Title

Using Skype to Beat the Blues: Longitudinal Data from a National Representative Sample

Publication Title

The American Journal Of Geriatric Psychiatry

Document Type

Citation

Publication Date

3-1-2019

Abstract

Objectives

This study aimed to determine whether use of certain types of online communication technology is associated with subsequent depressive symptoms.

Design

Nationally representative, population-based prospective cohort.

Setting

Data were obtained from the 2012 and 2014 waves of the Health and Retirement Study (HRS).

Participants

1,424 community-residing older adults (mean age, 64.8) in the United States.

Measurements

We examined associations between use of four communication technologies (email, social networks, video chat, and instant messaging) in 2012 and depressive symptoms (eight-item Center for Epidemiologic Studies Depression scale) at two-year follow-up.

Results

564 participants (39.6%) did not use any communication technologies, 314 (22.1%) used email only, and 255 (17.9%) used video chat (e.g., Skype). Compared to non-users (13.1%, 95% CI: 9.5-16.7%) or those who used only email (14.3%, 95% CI: 10.1-18.5%), users of video chat had approximately half the probability of depressive symptoms (6.9%, 95% CI: 3.5-10.3%, Wald Chi2 test, Chi2(1)=13.82, p < 0.001; 7.6%, 95% CI: 3.6-11.6, Wald Chi2 test, Chi2(1)=13.56, p < 0.001). Use of email, social media, and instant messaging were not associated with a lower risk of depression.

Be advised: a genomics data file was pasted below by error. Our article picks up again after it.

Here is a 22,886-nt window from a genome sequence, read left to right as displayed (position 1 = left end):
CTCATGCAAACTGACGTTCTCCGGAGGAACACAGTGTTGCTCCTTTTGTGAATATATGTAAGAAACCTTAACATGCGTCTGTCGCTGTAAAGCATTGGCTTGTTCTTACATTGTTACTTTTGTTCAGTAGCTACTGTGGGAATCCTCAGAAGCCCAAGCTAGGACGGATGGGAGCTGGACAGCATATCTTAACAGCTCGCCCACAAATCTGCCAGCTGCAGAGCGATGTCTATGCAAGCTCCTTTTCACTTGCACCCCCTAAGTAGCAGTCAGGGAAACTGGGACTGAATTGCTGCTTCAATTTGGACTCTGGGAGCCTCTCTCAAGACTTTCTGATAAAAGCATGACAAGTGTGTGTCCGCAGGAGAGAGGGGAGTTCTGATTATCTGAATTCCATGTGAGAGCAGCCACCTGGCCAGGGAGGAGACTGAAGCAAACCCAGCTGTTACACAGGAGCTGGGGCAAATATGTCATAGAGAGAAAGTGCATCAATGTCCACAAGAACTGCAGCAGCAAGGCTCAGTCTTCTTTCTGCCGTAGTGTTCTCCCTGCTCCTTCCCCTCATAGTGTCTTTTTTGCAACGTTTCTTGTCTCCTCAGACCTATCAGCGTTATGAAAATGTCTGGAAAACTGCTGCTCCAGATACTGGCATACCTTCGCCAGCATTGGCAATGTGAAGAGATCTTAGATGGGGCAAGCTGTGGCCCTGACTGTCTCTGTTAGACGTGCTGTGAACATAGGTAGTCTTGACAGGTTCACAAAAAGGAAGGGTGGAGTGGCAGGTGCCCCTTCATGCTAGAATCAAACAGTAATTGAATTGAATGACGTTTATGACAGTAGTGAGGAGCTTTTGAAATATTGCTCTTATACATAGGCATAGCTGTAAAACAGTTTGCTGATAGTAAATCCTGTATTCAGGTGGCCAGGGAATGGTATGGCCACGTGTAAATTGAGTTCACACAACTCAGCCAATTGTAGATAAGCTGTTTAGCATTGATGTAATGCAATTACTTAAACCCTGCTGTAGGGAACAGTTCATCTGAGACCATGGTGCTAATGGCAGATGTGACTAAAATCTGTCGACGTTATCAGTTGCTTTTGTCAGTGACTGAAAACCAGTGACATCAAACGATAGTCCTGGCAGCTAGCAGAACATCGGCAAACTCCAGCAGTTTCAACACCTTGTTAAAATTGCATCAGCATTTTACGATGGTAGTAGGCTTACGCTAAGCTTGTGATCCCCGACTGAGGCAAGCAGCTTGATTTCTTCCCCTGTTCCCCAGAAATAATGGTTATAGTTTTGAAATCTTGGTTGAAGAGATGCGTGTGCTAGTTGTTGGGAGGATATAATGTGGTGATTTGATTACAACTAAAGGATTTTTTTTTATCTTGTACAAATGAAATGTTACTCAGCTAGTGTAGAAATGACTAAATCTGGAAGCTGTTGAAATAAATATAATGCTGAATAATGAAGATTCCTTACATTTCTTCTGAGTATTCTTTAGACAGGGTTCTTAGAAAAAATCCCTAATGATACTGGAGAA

Conclusions

Older adults who use video chat such as Skype, but not other common communication technologies, have a lower risk of developing depression.

Description

Copyright © 2019 Elsevier B.V. or its licensors or contributors.

DOI

10.1016/j.jagp.2018.10.014

Persistent Identifier

https://archives.pdx.edu/ds/psu/28468

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